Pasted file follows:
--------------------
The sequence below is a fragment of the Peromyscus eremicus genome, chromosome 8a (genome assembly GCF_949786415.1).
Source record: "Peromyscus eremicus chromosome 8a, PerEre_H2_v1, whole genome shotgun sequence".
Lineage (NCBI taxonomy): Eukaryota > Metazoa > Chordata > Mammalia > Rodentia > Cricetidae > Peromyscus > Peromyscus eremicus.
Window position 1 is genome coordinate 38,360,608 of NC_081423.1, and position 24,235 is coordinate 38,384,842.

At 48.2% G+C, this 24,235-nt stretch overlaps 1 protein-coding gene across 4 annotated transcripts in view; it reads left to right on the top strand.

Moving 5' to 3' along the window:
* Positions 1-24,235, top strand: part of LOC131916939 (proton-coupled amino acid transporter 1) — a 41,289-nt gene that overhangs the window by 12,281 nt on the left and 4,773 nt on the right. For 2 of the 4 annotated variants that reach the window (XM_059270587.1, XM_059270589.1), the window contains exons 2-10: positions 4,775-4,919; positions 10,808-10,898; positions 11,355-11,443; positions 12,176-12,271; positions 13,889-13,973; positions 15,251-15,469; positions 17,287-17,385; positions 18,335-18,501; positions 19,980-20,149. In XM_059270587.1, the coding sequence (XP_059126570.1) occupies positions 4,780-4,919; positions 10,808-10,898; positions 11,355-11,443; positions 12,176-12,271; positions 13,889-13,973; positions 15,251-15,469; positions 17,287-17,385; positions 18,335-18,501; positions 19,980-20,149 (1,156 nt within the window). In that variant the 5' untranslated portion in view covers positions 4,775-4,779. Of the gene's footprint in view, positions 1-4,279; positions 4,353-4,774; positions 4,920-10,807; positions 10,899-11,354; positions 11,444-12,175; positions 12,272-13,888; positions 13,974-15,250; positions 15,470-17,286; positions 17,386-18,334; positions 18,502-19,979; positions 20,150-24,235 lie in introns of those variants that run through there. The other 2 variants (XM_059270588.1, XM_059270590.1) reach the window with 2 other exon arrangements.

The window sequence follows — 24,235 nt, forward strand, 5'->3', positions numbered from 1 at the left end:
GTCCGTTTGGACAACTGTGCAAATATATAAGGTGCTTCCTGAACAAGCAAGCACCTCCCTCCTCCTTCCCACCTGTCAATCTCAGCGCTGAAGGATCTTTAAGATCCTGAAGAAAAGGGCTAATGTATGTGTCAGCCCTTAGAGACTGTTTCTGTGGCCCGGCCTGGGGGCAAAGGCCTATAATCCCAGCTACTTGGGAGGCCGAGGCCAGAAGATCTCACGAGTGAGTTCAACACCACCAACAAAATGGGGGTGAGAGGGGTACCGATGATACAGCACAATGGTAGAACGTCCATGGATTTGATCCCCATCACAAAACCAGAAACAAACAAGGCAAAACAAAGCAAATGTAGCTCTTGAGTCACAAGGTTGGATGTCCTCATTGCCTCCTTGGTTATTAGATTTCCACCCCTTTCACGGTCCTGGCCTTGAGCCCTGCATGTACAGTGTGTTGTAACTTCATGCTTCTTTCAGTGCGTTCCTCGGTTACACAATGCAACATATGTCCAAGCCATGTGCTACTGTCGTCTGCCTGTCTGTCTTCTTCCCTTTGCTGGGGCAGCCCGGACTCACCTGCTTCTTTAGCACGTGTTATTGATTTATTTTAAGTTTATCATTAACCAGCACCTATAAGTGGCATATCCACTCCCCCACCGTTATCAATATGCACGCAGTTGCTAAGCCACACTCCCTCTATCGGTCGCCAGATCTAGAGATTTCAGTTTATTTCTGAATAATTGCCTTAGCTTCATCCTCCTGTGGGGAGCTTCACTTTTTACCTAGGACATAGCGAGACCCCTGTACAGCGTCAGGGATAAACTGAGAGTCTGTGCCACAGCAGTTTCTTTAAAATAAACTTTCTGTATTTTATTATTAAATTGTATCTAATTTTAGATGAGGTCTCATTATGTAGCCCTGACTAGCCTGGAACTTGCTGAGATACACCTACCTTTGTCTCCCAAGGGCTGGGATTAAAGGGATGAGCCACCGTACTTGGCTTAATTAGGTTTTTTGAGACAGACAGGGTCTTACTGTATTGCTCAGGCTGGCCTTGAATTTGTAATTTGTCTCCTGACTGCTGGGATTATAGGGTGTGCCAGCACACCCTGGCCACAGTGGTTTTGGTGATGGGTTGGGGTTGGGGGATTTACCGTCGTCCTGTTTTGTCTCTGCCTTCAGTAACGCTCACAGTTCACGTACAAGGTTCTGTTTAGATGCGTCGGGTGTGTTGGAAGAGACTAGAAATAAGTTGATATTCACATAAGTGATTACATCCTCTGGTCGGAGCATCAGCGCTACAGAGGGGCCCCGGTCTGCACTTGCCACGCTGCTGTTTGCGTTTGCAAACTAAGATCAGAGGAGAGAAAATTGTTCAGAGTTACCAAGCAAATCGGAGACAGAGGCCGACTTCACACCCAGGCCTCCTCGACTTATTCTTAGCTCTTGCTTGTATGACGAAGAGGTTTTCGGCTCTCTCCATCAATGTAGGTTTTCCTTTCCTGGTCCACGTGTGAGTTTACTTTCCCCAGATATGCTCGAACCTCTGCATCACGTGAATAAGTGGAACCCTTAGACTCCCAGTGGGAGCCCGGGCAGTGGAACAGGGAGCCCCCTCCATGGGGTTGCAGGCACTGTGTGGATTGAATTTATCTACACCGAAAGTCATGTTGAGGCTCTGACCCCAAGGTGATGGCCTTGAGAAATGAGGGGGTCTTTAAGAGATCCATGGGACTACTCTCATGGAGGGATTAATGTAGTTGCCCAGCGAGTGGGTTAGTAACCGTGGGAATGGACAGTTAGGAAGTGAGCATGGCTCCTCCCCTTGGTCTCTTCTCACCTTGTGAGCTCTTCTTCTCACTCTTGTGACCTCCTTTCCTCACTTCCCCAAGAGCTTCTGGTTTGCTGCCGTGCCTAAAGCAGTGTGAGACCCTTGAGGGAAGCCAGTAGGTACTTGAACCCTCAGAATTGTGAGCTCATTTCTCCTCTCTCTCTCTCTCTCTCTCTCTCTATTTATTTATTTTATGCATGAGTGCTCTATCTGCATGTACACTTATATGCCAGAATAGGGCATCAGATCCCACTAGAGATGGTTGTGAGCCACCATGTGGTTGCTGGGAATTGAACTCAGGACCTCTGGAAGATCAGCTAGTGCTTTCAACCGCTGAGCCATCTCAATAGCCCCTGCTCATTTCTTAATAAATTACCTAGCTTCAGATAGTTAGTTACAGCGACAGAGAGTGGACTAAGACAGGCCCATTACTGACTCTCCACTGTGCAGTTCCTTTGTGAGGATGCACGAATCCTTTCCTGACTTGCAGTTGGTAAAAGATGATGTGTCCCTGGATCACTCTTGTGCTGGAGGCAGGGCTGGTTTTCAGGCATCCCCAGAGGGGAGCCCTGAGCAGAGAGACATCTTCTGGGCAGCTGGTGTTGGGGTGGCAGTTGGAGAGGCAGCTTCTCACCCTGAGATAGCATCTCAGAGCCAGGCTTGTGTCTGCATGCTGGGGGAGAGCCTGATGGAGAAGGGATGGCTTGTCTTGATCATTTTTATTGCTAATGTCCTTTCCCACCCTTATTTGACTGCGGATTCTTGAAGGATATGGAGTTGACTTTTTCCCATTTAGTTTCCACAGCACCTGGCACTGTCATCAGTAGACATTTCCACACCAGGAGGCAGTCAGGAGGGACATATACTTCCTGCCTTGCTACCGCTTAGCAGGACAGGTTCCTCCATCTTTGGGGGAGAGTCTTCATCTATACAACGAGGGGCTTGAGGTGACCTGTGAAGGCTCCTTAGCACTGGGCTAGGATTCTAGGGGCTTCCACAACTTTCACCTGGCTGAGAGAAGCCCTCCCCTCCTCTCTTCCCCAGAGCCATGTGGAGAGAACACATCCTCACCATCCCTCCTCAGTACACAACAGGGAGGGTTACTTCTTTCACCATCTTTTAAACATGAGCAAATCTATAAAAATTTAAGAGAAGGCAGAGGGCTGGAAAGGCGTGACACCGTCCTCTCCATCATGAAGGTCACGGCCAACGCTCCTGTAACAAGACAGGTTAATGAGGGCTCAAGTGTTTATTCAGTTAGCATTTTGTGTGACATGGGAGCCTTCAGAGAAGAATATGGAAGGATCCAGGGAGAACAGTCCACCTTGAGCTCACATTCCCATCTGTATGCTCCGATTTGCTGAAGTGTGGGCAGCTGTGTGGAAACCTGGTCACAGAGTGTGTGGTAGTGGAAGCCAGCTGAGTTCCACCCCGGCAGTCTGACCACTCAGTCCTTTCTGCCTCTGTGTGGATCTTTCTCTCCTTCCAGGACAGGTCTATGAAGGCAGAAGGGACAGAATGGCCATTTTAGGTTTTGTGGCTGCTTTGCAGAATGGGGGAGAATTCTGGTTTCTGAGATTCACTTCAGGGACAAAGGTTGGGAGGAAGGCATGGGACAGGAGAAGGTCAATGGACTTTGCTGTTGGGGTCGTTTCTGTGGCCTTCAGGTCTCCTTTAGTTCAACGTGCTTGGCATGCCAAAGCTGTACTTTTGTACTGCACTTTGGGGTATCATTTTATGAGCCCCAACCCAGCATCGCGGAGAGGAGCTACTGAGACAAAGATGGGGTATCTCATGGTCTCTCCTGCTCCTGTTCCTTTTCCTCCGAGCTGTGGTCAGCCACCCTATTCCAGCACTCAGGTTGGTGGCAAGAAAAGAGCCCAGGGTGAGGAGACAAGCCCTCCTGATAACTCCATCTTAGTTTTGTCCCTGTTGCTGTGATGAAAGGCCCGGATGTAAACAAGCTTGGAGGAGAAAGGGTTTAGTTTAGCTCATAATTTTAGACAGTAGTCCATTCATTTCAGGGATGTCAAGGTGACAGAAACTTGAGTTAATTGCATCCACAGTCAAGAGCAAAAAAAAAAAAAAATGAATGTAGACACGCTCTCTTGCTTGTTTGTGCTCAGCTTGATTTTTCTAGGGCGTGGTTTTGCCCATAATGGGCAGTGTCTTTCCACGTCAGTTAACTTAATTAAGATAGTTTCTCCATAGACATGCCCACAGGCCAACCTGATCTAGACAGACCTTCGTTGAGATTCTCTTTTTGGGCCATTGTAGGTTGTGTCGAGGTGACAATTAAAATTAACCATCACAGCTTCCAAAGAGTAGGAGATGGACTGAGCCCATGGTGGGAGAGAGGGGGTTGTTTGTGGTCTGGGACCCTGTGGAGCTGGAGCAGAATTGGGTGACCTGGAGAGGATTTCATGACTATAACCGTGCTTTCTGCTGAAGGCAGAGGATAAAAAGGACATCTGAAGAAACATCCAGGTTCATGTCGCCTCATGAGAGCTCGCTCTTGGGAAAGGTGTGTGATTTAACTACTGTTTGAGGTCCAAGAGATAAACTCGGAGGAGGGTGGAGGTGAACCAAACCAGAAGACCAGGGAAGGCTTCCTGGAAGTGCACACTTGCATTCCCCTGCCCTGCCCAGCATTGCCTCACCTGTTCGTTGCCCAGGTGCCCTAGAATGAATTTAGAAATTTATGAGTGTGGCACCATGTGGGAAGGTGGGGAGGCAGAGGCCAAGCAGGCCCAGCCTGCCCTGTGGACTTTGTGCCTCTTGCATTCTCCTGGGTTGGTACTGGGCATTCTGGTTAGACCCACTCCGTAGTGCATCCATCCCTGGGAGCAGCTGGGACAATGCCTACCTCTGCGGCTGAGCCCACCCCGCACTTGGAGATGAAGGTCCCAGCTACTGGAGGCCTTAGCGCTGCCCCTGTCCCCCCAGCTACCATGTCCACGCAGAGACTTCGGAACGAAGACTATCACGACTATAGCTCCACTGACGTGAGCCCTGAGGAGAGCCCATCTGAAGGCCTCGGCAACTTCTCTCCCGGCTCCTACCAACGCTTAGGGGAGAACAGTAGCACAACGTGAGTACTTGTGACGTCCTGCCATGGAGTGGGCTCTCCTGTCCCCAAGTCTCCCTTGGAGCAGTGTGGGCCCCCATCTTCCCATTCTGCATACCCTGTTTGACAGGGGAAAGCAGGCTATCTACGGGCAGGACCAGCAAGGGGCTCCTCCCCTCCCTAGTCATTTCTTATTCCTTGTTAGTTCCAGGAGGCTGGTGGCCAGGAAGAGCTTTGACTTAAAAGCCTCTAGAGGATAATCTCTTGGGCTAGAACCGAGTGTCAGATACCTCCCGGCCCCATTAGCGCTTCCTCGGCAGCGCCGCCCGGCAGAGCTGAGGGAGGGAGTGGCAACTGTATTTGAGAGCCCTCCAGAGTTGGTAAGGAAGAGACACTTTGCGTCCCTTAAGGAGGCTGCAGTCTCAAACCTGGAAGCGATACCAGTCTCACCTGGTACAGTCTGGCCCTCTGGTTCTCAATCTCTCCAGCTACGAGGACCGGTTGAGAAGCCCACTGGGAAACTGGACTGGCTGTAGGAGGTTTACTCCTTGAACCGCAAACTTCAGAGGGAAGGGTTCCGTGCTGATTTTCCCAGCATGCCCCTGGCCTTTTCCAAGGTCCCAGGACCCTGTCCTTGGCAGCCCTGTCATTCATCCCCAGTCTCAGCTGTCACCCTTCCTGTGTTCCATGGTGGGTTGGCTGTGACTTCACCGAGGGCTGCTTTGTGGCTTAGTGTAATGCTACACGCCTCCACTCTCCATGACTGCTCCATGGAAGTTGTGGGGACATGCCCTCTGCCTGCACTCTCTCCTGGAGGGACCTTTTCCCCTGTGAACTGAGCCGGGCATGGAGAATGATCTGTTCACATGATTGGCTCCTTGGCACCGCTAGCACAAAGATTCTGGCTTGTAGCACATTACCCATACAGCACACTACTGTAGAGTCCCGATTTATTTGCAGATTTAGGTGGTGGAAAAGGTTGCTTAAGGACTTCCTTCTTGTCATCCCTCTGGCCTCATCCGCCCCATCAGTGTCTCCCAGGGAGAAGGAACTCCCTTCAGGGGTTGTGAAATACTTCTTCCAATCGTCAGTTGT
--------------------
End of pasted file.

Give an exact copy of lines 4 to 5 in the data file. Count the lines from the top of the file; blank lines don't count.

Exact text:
Window position 1 is genome coordinate 38,360,608 of NC_081423.1, and position 24,235 is coordinate 38,384,842.

At 48.2% G+C, this 24,235-nt stretch overlaps 1 protein-coding gene across 4 annotated transcripts in view; it reads left to right on the top strand.